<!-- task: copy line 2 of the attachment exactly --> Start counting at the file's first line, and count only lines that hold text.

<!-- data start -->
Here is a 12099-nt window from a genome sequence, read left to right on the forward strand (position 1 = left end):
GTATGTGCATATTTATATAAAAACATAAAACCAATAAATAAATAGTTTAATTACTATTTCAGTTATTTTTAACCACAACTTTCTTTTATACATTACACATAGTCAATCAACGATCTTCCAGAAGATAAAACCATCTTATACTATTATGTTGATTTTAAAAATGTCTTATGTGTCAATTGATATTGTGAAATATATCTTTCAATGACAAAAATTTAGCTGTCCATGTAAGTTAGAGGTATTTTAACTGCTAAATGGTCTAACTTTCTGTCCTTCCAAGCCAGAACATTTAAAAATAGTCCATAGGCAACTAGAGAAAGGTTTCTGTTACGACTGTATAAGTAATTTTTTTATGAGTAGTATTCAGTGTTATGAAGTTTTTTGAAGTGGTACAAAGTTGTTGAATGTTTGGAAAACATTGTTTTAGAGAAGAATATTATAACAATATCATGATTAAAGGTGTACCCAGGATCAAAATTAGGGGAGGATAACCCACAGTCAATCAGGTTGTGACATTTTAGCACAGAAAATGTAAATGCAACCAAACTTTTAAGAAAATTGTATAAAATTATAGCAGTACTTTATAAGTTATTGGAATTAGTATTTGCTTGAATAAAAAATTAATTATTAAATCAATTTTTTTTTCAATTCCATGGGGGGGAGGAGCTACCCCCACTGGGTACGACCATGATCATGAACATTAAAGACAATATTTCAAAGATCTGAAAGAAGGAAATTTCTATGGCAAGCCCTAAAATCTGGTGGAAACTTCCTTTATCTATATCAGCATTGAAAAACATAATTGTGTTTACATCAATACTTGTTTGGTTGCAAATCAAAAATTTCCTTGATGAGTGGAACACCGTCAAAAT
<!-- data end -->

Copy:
GTATGTGCATATTTATATAAAAACATAAAACCAATAAATAAATAGTTTAATTACTATTTCAGTTATTTTTAACCACAACTTTCTTTTATACATTACACATAGTCAATCAACGATCTTCCAGAAGATAAAACCATCTTATACTATTATGTTGATTTTAAAAATGTCTTATGTGTCAATTGATATTGTGAAATATATCTTTCAATGACAAAAATTTAGCTGTCCATGTAAGTTAGAGGTATTTTAACTGCTAAATGGTCTAACTTTCTGTCCTTCCAAGCCAGAACATTTAAAAATAGTCCATAGGCAACTAGAGAAAGGTTTCTGTTACGACTGTATAAGTAATTTTTTTATGAGTAGTATTCAGTGTTATGAAGTTTTTTGAAGTGGTACAAAGTTGTTGAATGTTTGGAAAACATTGTTTTAGAGAAGAATATTATAACAATATCATGATTAAAGGTGTACCCAGGATCAAAATTAGGGGAGGATAACCCACAGTCAATCAGGTTGTGACATTTTAGCACAGAAAATGTAAATGCAACCAAACTTTTAAGAAAATTGTATAAAATTATAGCAGTACTTTATAAGTTATTGGAATTAGTATTTGCTTGAATAAAAAATTAATTATTAAATCAATTTTTTTTTCAATTCCATGGGGGGGAGGAGCTACCCCCACTGGGTACGACCATGATCATGAACATTAAAGACAATATTTCAAAGATCTGAAAGAAGGAAATTTCTATGGCAAGCCCTAAAATCTGGTGGAAACTTCCTTTATCTATATCAGCATTGAAAAACATAATTGTGTTTACATCAATACTTGTTTGGTTGCAAATCAAAAATTTCCTTGATGAGTGGAACACCGTCAAAAT